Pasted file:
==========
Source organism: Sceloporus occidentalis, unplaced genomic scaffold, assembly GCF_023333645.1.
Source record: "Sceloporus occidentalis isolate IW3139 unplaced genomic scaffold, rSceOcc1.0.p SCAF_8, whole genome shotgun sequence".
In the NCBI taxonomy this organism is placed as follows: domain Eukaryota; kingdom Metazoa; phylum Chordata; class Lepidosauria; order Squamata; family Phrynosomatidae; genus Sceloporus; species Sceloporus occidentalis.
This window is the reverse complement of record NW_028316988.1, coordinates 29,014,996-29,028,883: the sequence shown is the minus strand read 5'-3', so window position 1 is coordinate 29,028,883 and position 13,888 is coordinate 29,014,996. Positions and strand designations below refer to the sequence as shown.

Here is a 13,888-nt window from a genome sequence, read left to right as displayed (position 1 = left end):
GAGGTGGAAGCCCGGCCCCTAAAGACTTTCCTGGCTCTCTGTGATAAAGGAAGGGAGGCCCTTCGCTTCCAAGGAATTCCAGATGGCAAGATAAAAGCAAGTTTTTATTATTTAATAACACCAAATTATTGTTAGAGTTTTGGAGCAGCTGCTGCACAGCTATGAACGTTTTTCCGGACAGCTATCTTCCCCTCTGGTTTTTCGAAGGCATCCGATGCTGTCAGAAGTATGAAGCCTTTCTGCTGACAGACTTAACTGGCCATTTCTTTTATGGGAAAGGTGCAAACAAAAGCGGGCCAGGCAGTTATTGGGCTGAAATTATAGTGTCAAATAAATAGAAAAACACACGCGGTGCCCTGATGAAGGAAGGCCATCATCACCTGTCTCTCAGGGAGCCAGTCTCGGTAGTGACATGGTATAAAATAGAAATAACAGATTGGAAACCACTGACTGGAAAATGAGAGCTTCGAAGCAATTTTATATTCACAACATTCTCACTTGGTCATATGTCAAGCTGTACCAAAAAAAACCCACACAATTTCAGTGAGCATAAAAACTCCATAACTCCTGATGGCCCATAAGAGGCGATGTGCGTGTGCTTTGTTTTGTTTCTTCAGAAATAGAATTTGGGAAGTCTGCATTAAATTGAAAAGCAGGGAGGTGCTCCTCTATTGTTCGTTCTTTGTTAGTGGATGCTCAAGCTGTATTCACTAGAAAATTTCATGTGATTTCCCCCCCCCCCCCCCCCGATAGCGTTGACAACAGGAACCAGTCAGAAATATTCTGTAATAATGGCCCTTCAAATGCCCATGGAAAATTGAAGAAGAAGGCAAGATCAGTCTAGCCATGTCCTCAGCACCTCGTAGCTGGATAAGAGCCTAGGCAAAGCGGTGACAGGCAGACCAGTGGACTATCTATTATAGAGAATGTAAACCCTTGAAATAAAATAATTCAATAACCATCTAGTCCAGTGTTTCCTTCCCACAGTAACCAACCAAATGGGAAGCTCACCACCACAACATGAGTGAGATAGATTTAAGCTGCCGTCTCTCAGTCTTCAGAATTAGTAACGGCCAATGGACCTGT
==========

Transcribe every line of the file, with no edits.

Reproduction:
Source organism: Sceloporus occidentalis, unplaced genomic scaffold, assembly GCF_023333645.1.
Source record: "Sceloporus occidentalis isolate IW3139 unplaced genomic scaffold, rSceOcc1.0.p SCAF_8, whole genome shotgun sequence".
In the NCBI taxonomy this organism is placed as follows: domain Eukaryota; kingdom Metazoa; phylum Chordata; class Lepidosauria; order Squamata; family Phrynosomatidae; genus Sceloporus; species Sceloporus occidentalis.
This window is the reverse complement of record NW_028316988.1, coordinates 29,014,996-29,028,883: the sequence shown is the minus strand read 5'-3', so window position 1 is coordinate 29,028,883 and position 13,888 is coordinate 29,014,996. Positions and strand designations below refer to the sequence as shown.

Here is a 13,888-nt window from a genome sequence, read left to right as displayed (position 1 = left end):
GAGGTGGAAGCCCGGCCCCTAAAGACTTTCCTGGCTCTCTGTGATAAAGGAAGGGAGGCCCTTCGCTTCCAAGGAATTCCAGATGGCAAGATAAAAGCAAGTTTTTATTATTTAATAACACCAAATTATTGTTAGAGTTTTGGAGCAGCTGCTGCACAGCTATGAACGTTTTTCCGGACAGCTATCTTCCCCTCTGGTTTTTCGAAGGCATCCGATGCTGTCAGAAGTATGAAGCCTTTCTGCTGACAGACTTAACTGGCCATTTCTTTTATGGGAAAGGTGCAAACAAAAGCGGGCCAGGCAGTTATTGGGCTGAAATTATAGTGTCAAATAAATAGAAAAACACACGCGGTGCCCTGATGAAGGAAGGCCATCATCACCTGTCTCTCAGGGAGCCAGTCTCGGTAGTGACATGGTATAAAATAGAAATAACAGATTGGAAACCACTGACTGGAAAATGAGAGCTTCGAAGCAATTTTATATTCACAACATTCTCACTTGGTCATATGTCAAGCTGTACCAAAAAAAACCCACACAATTTCAGTGAGCATAAAAACTCCATAACTCCTGATGGCCCATAAGAGGCGATGTGCGTGTGCTTTGTTTTGTTTCTTCAGAAATAGAATTTGGGAAGTCTGCATTAAATTGAAAAGCAGGGAGGTGCTCCTCTATTGTTCGTTCTTTGTTAGTGGATGCTCAAGCTGTATTCACTAGAAAATTTCATGTGATTTCCCCCCCCCCCCCCCCCGATAGCGTTGACAACAGGAACCAGTCAGAAATATTCTGTAATAATGGCCCTTCAAATGCCCATGGAAAATTGAAGAAGAAGGCAAGATCAGTCTAGCCATGTCCTCAGCACCTCGTAGCTGGATAAGAGCCTAGGCAAAGCGGTGACAGGCAGACCAGTGGACTATCTATTATAGAGAATGTAAACCCTTGAAATAAAATAATTCAATAACCATCTAGTCCAGTGTTTCCTTCCCACAGTAACCAACCAAATGGGAAGCTCACCACCACAACATGAGTGAGATAGATTTAAGCTGCCGTCTCTCAGTCTTCAGAATTAGTAACGGCCAATGGACCTGT